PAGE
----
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Gallery: Zoot Suit Riots

On January 12, 1943, twelve Los Angeles young men convicted of murder were sentenced to jail terms of five years to life in San Quentin State Prison. California's oldest correctional facility was -- and still is -- situated on a beautiful parcel of land on San Francisco Bay, almost 400 miles away from L.A.

The Sleepy Lagoon boys arrived at a relatively good moment in the prison's history. Beginning in 1940, reform-minded Warden Clinton T. Duffy, the son of a former prison guard, instigated major educational, recreational, and other rehabilitative programs. He believed inmates would redeem themselves if given the chance.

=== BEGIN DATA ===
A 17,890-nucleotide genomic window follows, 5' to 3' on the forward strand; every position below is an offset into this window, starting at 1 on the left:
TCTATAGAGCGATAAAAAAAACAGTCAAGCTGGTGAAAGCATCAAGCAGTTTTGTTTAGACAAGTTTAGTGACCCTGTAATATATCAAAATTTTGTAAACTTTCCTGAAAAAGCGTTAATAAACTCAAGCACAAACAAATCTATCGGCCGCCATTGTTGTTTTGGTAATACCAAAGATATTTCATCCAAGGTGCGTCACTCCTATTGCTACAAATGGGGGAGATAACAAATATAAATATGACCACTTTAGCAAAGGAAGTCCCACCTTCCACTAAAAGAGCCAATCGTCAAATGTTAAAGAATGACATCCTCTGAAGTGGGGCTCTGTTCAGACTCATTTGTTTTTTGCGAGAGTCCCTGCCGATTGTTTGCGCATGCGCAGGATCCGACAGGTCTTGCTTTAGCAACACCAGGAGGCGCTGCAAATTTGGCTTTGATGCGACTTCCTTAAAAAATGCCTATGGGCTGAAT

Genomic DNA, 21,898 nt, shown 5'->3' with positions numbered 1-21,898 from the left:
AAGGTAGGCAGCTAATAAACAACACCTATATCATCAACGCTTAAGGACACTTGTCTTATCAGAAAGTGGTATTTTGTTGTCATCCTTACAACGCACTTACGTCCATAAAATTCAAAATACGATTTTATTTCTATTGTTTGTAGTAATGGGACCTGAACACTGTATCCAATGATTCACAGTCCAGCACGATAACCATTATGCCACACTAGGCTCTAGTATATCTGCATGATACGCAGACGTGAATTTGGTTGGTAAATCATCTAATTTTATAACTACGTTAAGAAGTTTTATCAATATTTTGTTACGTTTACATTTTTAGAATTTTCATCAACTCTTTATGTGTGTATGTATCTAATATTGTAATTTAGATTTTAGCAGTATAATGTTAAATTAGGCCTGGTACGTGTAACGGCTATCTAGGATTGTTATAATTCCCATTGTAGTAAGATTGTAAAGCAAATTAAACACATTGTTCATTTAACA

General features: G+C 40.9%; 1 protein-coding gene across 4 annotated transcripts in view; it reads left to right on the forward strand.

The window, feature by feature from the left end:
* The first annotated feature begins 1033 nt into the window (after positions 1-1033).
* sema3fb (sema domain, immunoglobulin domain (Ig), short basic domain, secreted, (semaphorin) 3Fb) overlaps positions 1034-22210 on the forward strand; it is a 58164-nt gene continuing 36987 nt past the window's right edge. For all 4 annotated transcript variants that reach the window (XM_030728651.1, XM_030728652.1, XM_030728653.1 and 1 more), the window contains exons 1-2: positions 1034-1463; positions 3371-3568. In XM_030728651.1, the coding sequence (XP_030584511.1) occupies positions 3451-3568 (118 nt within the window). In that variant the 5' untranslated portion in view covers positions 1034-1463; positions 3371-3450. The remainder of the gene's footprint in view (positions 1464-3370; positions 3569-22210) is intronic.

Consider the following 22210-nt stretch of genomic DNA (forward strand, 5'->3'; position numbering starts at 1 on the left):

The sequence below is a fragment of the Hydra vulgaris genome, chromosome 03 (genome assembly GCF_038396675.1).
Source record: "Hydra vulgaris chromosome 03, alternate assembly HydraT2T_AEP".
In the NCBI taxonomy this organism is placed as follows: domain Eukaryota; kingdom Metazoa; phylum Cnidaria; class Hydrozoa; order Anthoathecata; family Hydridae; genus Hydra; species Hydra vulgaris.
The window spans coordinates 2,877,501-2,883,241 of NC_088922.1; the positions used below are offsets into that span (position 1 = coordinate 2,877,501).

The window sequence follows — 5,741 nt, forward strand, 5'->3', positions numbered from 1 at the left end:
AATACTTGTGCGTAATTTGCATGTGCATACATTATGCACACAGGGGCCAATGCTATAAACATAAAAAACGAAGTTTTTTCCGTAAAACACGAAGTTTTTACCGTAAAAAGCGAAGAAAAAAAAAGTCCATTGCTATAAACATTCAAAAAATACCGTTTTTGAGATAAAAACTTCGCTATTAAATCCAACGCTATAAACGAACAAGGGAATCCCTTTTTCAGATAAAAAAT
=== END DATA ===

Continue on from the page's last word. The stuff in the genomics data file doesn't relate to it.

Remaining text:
Duffy abolished corporal punishment, knocked down the dungeon, fired brutal guards, and eliminated the use of whips. Most importantly, Duffy recognized the humanity of San Quentin's inmates and gave them hope for the future. Many of the Sleepy Lagoon boys would put their time there to good use, working for the war effort, excelling in sports, and studying.

Warden Duffy's programs made prison life better than it might have been for the boys; Alice McGrath and the Sleepy Lagoon Defense Committee gave them hope for release from prison. Their letters from San Quentin show the gratitude and warmth they felt.

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